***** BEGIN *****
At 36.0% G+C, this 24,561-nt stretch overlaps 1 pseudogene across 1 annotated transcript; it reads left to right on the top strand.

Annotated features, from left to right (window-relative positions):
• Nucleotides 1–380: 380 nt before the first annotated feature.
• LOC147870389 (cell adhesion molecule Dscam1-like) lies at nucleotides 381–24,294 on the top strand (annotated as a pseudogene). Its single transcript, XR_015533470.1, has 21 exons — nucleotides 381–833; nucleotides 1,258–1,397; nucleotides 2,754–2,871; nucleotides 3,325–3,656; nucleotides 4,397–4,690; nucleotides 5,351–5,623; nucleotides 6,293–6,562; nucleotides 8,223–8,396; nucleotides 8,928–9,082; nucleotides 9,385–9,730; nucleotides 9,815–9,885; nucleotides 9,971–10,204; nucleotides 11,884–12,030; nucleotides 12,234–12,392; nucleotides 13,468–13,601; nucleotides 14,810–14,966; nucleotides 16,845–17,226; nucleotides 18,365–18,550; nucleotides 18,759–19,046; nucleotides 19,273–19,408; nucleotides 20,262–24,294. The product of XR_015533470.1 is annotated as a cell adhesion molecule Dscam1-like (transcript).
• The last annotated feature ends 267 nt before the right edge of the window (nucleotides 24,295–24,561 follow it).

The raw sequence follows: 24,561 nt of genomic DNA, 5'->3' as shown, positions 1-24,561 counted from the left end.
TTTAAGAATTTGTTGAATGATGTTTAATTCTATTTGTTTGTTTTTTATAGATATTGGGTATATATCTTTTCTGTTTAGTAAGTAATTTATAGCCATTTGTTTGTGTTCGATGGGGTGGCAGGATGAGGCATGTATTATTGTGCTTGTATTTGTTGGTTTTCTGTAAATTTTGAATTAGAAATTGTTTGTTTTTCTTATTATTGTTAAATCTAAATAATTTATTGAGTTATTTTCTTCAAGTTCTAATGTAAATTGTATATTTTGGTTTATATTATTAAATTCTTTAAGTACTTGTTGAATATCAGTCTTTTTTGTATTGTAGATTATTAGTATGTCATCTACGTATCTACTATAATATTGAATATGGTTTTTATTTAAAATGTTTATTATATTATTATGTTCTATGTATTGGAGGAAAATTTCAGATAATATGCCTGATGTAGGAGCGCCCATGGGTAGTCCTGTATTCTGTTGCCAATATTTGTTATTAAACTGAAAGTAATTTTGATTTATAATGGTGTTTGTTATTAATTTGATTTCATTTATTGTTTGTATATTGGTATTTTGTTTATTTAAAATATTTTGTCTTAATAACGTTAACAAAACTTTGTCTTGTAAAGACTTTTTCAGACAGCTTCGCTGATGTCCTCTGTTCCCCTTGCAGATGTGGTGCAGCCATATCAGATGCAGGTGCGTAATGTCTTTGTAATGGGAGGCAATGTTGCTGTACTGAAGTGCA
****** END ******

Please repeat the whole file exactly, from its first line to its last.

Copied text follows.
At 36.0% G+C, this 24,561-nt stretch overlaps 1 pseudogene across 1 annotated transcript; it reads left to right on the top strand.

Annotated features, from left to right (window-relative positions):
• Nucleotides 1–380: 380 nt before the first annotated feature.
• LOC147870389 (cell adhesion molecule Dscam1-like) lies at nucleotides 381–24,294 on the top strand (annotated as a pseudogene). Its single transcript, XR_015533470.1, has 21 exons — nucleotides 381–833; nucleotides 1,258–1,397; nucleotides 2,754–2,871; nucleotides 3,325–3,656; nucleotides 4,397–4,690; nucleotides 5,351–5,623; nucleotides 6,293–6,562; nucleotides 8,223–8,396; nucleotides 8,928–9,082; nucleotides 9,385–9,730; nucleotides 9,815–9,885; nucleotides 9,971–10,204; nucleotides 11,884–12,030; nucleotides 12,234–12,392; nucleotides 13,468–13,601; nucleotides 14,810–14,966; nucleotides 16,845–17,226; nucleotides 18,365–18,550; nucleotides 18,759–19,046; nucleotides 19,273–19,408; nucleotides 20,262–24,294. The product of XR_015533470.1 is annotated as a cell adhesion molecule Dscam1-like (transcript).
• The last annotated feature ends 267 nt before the right edge of the window (nucleotides 24,295–24,561 follow it).

The raw sequence follows: 24,561 nt of genomic DNA, 5'->3' as shown, positions 1-24,561 counted from the left end.
TTTAAGAATTTGTTGAATGATGTTTAATTCTATTTGTTTGTTTTTTATAGATATTGGGTATATATCTTTTCTGTTTAGTAAGTAATTTATAGCCATTTGTTTGTGTTCGATGGGGTGGCAGGATGAGGCATGTATTATTGTGCTTGTATTTGTTGGTTTTCTGTAAATTTTGAATTAGAAATTGTTTGTTTTTCTTATTATTGTTAAATCTAAATAATTTATTGAGTTATTTTCTTCAAGTTCTAATGTAAATTGTATATTTTGGTTTATATTATTAAATTCTTTAAGTACTTGTTGAATATCAGTCTTTTTTGTATTGTAGATTATTAGTATGTCATCTACGTATCTACTATAATATTGAATATGGTTTTTATTTAAAATGTTTATTATATTATTATGTTCTATGTATTGGAGGAAAATTTCAGATAATATGCCTGATGTAGGAGCGCCCATGGGTAGTCCTGTATTCTGTTGCCAATATTTGTTATTAAACTGAAAGTAATTTTGATTTATAATGGTGTTTGTTATTAATTTGATTTCATTTATTGTTTGTATATTGGTATTTTGTTTATTTAAAATATTTTGTCTTAATAACGTTAACAAAACTTTGTCTTGTAAAGACTTTTTCAGACAGCTTCGCTGATGTCCTCTGTTCCCCTTGCAGATGTGGTGCAGCCATATCAGATGCAGGTGCGTAATGTCTTTGTAATGGGAGGCAATGTTGCTGTACTGAAGTGCA